In “Solace”, Bill Kersey is the obituary writer who gets deep into who a certain person was. He is the pallbearer who understands a family’s grief, even to the point where he feels it himself. He has afforded guitarist and occasional collaborator Jon Couch the greatest of means to describe how he felt about his son and the devastation when Joshua Nathan Couch died of cancer.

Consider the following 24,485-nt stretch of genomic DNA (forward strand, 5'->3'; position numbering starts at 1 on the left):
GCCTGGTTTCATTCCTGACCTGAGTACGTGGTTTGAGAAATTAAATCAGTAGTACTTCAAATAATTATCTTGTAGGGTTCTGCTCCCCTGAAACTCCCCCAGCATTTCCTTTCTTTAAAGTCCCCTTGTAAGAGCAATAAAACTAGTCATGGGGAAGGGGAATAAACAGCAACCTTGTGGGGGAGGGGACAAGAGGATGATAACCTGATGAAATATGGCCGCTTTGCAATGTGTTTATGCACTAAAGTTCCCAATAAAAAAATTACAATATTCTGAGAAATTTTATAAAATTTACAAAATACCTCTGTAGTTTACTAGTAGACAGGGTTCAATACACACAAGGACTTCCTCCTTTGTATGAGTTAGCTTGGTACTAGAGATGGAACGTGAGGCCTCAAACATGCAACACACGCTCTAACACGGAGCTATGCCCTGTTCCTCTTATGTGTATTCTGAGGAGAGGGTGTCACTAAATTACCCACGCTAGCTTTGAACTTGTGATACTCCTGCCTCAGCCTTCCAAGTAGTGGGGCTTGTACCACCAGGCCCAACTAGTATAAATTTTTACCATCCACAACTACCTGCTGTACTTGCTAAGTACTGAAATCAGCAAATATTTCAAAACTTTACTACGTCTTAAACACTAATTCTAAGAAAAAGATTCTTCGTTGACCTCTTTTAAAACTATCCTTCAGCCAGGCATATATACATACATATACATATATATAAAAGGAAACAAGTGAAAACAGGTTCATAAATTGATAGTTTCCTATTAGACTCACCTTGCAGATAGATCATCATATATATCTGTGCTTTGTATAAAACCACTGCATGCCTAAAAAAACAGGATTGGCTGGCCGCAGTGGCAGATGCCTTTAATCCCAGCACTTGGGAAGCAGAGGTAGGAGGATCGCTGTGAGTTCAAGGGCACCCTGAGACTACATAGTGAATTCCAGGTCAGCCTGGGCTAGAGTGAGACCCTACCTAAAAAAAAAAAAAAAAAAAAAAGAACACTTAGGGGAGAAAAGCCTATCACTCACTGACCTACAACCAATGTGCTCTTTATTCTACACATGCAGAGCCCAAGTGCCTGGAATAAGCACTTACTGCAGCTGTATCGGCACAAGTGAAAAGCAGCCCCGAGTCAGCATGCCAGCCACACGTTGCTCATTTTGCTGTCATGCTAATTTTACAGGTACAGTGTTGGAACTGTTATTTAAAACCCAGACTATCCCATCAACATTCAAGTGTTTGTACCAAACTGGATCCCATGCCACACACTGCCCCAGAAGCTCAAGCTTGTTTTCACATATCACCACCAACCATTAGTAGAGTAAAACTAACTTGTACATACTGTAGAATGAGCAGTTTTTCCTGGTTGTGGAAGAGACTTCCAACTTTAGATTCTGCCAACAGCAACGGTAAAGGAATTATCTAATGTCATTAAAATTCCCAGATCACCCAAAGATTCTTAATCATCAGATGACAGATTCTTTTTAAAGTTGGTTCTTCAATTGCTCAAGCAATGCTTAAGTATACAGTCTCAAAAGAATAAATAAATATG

Couch has played his guitar all his life and Kersey shows him in a recording session, slowly plucking the strings for a song that is for his life and his son’s. Photographs show that no matter what went on his life, through growing up, through the birth of his son, a guitar was always perched on his lap, always awaiting his music. Those photographs, where Jon learns the terrifying news of his son’s illness are equally affecting to us, and Kersey is skilled enough not to believe in dramatic beats to make viewers feel even more sorrowful over what’s going on. It’s enough that Josh’s song keeps playing and Kersey’s greatest talent is in simplicity through poignancy. A person is a person and a life is a life to him, but ultimately, that life always means something. And in turn, we think of our own, which is the greatest power any short that claims to know about life can offer. “Solace” knows a lot about life and Kersey honors memories, especially through a final shot with words under a photograph of Josh. This is one life that, while short, will live on because of Kersey’s efforts. Josh would surely be touched.